Mother makes it her mission to stop hazing in honor of late son

It has been three years since Hunterdon County native Timothy Piazza died from injuries he sustained during a hazing incident at Penn State.
In the years since his death, Piazza’s mother Evelyn has made it her mission to put an end to hazing. She brought that message to Rutgers-Camden on Tuesday.
“He was an amazing person who was hazed. And then, once he was hurt and unconscious, was slapped; had a sternum rub done to him and he didn’t react; had beer poured on him; had his shoes thrown at his head,” Evelyn Piazza told the group, while fighting back tears.
Evelyn recounted her son’s last moments at a fraternity party at the college in 2017. Piazza was pledging the Beta Theta Pi fraternity. Authorities say that Piazza was extremely intoxicated after being forced to binge drink. He then fell down a flight of stairs, sustaining several severe injuries. No one called him for Piazza until several hours later.
“It’s such an unnatural way for your child to die and I just can’t, in good conscience, let another family go through this,” Evelyn says. I have to do everything in my power to make it stop.”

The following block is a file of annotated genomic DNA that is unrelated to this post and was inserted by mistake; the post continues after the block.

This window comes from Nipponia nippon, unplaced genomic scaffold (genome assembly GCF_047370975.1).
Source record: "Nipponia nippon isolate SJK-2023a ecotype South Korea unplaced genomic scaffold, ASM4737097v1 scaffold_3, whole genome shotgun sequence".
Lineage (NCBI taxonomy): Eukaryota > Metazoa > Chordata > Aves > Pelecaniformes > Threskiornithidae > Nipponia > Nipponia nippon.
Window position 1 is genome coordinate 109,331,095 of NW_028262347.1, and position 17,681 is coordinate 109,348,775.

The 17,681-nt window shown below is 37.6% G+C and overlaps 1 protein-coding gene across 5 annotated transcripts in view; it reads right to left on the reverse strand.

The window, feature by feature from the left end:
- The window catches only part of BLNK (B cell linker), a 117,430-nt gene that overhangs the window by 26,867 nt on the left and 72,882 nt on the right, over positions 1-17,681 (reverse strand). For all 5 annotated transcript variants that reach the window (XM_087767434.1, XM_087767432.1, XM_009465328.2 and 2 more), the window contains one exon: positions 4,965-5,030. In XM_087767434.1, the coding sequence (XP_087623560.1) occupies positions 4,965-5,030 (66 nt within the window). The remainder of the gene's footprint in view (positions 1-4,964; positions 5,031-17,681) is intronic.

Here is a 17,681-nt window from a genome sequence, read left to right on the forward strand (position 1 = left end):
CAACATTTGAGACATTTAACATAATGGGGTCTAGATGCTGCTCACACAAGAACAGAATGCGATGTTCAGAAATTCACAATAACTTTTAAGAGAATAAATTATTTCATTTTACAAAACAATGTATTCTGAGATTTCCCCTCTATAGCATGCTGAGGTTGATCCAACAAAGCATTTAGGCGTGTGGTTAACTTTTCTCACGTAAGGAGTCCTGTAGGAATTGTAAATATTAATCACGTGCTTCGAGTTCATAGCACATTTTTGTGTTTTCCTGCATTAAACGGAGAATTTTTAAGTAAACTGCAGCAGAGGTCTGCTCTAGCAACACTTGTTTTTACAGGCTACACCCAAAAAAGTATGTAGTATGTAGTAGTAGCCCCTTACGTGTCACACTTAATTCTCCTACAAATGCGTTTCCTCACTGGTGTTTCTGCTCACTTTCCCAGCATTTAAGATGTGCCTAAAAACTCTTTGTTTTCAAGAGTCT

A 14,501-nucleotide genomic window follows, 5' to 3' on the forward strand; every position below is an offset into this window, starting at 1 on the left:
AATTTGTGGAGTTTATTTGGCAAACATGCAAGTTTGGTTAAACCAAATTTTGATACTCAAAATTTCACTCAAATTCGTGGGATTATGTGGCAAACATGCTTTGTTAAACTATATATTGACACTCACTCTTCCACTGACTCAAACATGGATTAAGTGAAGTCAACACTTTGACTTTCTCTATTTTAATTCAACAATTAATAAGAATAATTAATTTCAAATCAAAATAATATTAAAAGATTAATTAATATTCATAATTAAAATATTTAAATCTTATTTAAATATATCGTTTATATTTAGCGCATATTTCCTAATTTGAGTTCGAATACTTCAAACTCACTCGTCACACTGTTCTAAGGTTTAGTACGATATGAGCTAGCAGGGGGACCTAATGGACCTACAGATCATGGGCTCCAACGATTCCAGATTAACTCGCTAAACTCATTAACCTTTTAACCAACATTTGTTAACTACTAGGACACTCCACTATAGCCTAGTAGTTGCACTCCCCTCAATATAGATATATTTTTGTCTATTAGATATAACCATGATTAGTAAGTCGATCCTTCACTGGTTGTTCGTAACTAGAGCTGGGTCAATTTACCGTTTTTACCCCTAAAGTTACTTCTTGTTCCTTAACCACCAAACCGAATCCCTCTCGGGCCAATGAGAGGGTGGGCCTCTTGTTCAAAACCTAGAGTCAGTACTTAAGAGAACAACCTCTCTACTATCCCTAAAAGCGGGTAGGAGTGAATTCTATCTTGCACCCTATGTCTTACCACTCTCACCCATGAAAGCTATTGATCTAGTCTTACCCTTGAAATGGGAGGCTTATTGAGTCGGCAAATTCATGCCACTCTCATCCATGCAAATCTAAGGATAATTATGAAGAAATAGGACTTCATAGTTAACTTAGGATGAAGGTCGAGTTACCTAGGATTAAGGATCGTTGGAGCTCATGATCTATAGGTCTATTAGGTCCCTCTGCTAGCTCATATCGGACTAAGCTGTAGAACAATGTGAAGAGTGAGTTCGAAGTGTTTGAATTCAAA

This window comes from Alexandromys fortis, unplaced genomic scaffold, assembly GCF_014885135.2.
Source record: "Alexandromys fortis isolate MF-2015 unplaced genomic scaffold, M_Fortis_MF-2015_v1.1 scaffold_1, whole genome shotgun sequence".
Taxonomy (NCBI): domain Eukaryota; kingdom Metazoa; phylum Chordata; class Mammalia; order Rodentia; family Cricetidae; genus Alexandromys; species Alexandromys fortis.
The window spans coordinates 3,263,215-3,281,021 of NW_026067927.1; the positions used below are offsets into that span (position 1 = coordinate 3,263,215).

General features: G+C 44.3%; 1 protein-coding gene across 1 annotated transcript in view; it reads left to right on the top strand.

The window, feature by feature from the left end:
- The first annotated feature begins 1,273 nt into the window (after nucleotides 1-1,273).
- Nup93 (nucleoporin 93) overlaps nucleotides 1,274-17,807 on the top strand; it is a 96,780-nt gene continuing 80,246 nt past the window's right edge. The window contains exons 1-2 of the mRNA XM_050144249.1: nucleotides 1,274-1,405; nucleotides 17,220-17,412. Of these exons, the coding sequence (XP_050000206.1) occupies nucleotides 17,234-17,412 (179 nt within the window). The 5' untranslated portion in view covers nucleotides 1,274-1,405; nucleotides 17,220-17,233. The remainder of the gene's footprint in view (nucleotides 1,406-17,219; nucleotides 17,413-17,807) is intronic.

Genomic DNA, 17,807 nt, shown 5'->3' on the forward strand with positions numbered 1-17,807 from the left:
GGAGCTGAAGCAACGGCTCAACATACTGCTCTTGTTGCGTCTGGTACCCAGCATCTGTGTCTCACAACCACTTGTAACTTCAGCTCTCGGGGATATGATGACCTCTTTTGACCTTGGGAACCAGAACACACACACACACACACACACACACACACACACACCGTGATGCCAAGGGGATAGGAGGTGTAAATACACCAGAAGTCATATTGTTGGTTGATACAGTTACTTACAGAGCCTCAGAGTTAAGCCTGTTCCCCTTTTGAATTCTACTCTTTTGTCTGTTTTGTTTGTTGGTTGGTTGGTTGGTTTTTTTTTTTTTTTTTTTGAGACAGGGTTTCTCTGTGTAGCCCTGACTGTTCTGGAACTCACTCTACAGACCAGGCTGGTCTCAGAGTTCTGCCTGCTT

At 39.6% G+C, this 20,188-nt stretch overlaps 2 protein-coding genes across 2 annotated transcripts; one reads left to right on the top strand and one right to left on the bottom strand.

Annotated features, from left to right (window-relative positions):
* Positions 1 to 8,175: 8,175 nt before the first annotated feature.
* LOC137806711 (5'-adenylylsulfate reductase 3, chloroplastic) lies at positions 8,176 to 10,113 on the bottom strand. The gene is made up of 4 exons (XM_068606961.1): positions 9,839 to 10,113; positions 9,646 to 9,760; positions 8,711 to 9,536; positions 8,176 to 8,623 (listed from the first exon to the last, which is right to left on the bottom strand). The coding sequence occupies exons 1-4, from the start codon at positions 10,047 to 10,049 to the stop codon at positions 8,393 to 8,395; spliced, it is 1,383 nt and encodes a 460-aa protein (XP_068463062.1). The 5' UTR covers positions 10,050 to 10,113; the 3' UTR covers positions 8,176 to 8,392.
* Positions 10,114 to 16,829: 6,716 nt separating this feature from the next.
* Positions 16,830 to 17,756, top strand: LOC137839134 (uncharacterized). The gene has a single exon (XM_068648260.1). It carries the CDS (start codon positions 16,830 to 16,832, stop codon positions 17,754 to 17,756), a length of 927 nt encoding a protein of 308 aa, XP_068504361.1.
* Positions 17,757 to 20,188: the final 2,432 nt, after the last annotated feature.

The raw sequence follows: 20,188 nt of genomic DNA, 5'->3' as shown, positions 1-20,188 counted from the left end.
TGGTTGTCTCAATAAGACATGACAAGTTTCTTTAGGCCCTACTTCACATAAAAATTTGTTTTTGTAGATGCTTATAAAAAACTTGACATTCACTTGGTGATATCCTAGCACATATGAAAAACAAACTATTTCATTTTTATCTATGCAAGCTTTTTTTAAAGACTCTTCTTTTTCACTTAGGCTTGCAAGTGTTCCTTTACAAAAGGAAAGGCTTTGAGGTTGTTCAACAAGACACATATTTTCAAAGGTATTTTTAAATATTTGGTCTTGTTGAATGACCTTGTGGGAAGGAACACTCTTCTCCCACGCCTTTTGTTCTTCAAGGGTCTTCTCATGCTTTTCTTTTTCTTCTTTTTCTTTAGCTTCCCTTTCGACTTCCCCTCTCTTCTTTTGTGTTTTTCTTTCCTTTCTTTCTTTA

Students at Rutgers-Camden says that they have heard of cases of hazing on their campus over time.
"I think that hazing is an all too common occurrence on American campuses,” says senior Maxine Koza. “We're always hearing it on the news and my campus is not unfortunately any different than these campuses. We need to really just make sure that we can combat hazing if possible."
Evelyn’s speech focused on the types of hazing, laws in place and the consequences hazing can have. But what she wants students to take away the most from her speech is, “Always call for help for someone who needs it. Because if somebody had called for help for Tim, I wouldn't be here right now. He would've been saved."
The Piazza family has started a foundation in their son’s honor with the motto, “Live like Tim.”